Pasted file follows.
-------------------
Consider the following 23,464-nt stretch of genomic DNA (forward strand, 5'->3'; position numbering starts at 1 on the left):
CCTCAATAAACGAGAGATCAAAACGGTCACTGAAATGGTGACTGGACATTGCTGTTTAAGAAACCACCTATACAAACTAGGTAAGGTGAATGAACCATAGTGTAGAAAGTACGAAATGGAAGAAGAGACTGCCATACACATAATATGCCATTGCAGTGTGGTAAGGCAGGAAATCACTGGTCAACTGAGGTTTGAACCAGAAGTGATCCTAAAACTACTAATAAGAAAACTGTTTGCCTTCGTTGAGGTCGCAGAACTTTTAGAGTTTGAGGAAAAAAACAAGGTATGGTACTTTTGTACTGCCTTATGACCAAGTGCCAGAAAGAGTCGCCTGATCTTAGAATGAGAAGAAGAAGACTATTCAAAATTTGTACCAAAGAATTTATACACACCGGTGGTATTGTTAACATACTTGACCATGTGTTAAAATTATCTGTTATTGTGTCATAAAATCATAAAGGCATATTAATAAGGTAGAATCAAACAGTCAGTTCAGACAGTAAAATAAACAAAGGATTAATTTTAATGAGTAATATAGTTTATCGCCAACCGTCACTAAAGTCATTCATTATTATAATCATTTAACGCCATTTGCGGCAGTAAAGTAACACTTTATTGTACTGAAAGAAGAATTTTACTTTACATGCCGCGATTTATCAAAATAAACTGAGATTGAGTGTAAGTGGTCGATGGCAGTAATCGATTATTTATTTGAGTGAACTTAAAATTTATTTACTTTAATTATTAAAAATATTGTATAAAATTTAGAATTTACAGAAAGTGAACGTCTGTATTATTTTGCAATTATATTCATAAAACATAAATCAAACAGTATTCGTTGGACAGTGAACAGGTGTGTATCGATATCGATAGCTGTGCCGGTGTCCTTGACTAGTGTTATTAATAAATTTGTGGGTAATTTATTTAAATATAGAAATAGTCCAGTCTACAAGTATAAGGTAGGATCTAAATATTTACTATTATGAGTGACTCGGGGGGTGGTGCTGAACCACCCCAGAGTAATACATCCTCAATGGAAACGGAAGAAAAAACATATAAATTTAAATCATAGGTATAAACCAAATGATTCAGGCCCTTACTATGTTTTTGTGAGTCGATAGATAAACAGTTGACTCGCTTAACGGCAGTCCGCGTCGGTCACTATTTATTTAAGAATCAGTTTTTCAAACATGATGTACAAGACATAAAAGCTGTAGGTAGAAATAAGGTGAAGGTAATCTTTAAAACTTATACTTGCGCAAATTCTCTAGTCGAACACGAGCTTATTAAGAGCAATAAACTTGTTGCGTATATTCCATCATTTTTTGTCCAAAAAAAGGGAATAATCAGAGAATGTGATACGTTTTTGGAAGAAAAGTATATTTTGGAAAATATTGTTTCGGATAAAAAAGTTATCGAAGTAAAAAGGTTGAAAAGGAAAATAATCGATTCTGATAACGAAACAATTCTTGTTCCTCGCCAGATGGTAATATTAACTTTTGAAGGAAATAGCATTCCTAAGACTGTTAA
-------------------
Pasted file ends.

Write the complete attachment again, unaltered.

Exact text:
Consider the following 23,464-nt stretch of genomic DNA (forward strand, 5'->3'; position numbering starts at 1 on the left):
CCTCAATAAACGAGAGATCAAAACGGTCACTGAAATGGTGACTGGACATTGCTGTTTAAGAAACCACCTATACAAACTAGGTAAGGTGAATGAACCATAGTGTAGAAAGTACGAAATGGAAGAAGAGACTGCCATACACATAATATGCCATTGCAGTGTGGTAAGGCAGGAAATCACTGGTCAACTGAGGTTTGAACCAGAAGTGATCCTAAAACTACTAATAAGAAAACTGTTTGCCTTCGTTGAGGTCGCAGAACTTTTAGAGTTTGAGGAAAAAAACAAGGTATGGTACTTTTGTACTGCCTTATGACCAAGTGCCAGAAAGAGTCGCCTGATCTTAGAATGAGAAGAAGAAGACTATTCAAAATTTGTACCAAAGAATTTATACACACCGGTGGTATTGTTAACATACTTGACCATGTGTTAAAATTATCTGTTATTGTGTCATAAAATCATAAAGGCATATTAATAAGGTAGAATCAAACAGTCAGTTCAGACAGTAAAATAAACAAAGGATTAATTTTAATGAGTAATATAGTTTATCGCCAACCGTCACTAAAGTCATTCATTATTATAATCATTTAACGCCATTTGCGGCAGTAAAGTAACACTTTATTGTACTGAAAGAAGAATTTTACTTTACATGCCGCGATTTATCAAAATAAACTGAGATTGAGTGTAAGTGGTCGATGGCAGTAATCGATTATTTATTTGAGTGAACTTAAAATTTATTTACTTTAATTATTAAAAATATTGTATAAAATTTAGAATTTACAGAAAGTGAACGTCTGTATTATTTTGCAATTATATTCATAAAACATAAATCAAACAGTATTCGTTGGACAGTGAACAGGTGTGTATCGATATCGATAGCTGTGCCGGTGTCCTTGACTAGTGTTATTAATAAATTTGTGGGTAATTTATTTAAATATAGAAATAGTCCAGTCTACAAGTATAAGGTAGGATCTAAATATTTACTATTATGAGTGACTCGGGGGGTGGTGCTGAACCACCCCAGAGTAATACATCCTCAATGGAAACGGAAGAAAAAACATATAAATTTAAATCATAGGTATAAACCAAATGATTCAGGCCCTTACTATGTTTTTGTGAGTCGATAGATAAACAGTTGACTCGCTTAACGGCAGTCCGCGTCGGTCACTATTTATTTAAGAATCAGTTTTTCAAACATGATGTACAAGACATAAAAGCTGTAGGTAGAAATAAGGTGAAGGTAATCTTTAAAACTTATACTTGCGCAAATTCTCTAGTCGAACACGAGCTTATTAAGAGCAATAAACTTGTTGCGTATATTCCATCATTTTTTGTCCAAAAAAAGGGAATAATCAGAGAATGTGATACGTTTTTGGAAGAAAAGTATATTTTGGAAAATATTGTTTCGGATAAAAAAGTTATCGAAGTAAAAAGGTTGAAAAGGAAAATAATCGATTCTGATAACGAAACAATTCTTGTTCCTCGCCAGATGGTAATATTAACTTTTGAAGGAAATAGCATTCCTAAGACTGTTAA